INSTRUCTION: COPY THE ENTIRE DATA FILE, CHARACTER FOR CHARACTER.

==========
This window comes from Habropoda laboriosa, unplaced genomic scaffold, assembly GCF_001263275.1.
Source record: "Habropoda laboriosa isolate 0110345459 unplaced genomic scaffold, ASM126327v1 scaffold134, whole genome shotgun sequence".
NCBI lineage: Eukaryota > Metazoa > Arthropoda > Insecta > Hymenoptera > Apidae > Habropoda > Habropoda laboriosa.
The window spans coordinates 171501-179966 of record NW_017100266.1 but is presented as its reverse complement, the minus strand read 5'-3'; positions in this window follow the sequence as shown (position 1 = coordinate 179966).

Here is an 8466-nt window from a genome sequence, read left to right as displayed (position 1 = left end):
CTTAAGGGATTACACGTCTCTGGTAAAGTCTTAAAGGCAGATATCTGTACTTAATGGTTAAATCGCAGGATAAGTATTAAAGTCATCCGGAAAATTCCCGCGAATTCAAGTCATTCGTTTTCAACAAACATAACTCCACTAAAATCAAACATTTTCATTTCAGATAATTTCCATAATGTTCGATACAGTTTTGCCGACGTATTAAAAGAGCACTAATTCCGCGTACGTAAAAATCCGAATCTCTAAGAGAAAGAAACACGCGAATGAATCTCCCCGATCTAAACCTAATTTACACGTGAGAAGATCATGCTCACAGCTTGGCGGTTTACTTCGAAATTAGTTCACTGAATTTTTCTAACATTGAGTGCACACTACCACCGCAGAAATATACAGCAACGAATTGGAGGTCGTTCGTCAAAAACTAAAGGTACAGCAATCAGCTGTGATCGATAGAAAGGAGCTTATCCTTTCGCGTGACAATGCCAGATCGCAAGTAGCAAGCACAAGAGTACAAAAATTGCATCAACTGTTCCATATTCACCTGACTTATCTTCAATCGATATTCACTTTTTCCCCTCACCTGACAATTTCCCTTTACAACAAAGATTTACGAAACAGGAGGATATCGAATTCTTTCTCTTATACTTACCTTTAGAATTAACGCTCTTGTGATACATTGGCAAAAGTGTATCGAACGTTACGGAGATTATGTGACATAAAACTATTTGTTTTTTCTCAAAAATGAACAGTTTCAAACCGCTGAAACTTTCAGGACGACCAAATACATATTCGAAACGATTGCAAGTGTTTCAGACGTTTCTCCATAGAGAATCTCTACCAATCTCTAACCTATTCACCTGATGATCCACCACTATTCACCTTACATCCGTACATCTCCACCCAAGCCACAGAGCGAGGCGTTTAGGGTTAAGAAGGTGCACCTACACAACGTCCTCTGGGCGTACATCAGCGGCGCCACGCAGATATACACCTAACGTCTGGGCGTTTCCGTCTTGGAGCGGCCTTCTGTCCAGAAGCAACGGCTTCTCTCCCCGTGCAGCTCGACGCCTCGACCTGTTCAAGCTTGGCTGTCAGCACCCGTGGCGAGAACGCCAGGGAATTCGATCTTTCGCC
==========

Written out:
This window comes from Habropoda laboriosa, unplaced genomic scaffold, assembly GCF_001263275.1.
Source record: "Habropoda laboriosa isolate 0110345459 unplaced genomic scaffold, ASM126327v1 scaffold134, whole genome shotgun sequence".
NCBI lineage: Eukaryota > Metazoa > Arthropoda > Insecta > Hymenoptera > Apidae > Habropoda > Habropoda laboriosa.
The window spans coordinates 171501-179966 of record NW_017100266.1 but is presented as its reverse complement, the minus strand read 5'-3'; positions in this window follow the sequence as shown (position 1 = coordinate 179966).

Here is an 8466-nt window from a genome sequence, read left to right as displayed (position 1 = left end):
CTTAAGGGATTACACGTCTCTGGTAAAGTCTTAAAGGCAGATATCTGTACTTAATGGTTAAATCGCAGGATAAGTATTAAAGTCATCCGGAAAATTCCCGCGAATTCAAGTCATTCGTTTTCAACAAACATAACTCCACTAAAATCAAACATTTTCATTTCAGATAATTTCCATAATGTTCGATACAGTTTTGCCGACGTATTAAAAGAGCACTAATTCCGCGTACGTAAAAATCCGAATCTCTAAGAGAAAGAAACACGCGAATGAATCTCCCCGATCTAAACCTAATTTACACGTGAGAAGATCATGCTCACAGCTTGGCGGTTTACTTCGAAATTAGTTCACTGAATTTTTCTAACATTGAGTGCACACTACCACCGCAGAAATATACAGCAACGAATTGGAGGTCGTTCGTCAAAAACTAAAGGTACAGCAATCAGCTGTGATCGATAGAAAGGAGCTTATCCTTTCGCGTGACAATGCCAGATCGCAAGTAGCAAGCACAAGAGTACAAAAATTGCATCAACTGTTCCATATTCACCTGACTTATCTTCAATCGATATTCACTTTTTCCCCTCACCTGACAATTTCCCTTTACAACAAAGATTTACGAAACAGGAGGATATCGAATTCTTTCTCTTATACTTACCTTTAGAATTAACGCTCTTGTGATACATTGGCAAAAGTGTATCGAACGTTACGGAGATTATGTGACATAAAACTATTTGTTTTTTCTCAAAAATGAACAGTTTCAAACCGCTGAAACTTTCAGGACGACCAAATACATATTCGAAACGATTGCAAGTGTTTCAGACGTTTCTCCATAGAGAATCTCTACCAATCTCTAACCTATTCACCTGATGATCCACCACTATTCACCTTACATCCGTACATCTCCACCCAAGCCACAGAGCGAGGCGTTTAGGGTTAAGAAGGTGCACCTACACAACGTCCTCTGGGCGTACATCAGCGGCGCCACGCAGATATACACCTAACGTCTGGGCGTTTCCGTCTTGGAGCGGCCTTCTGTCCAGAAGCAACGGCTTCTCTCCCCGTGCAGCTCGACGCCTCGACCTGTTCAAGCTTGGCTGTCAGCACCCGTGGCGAGAACGCCAGGGAATTCGATCTTTCGCC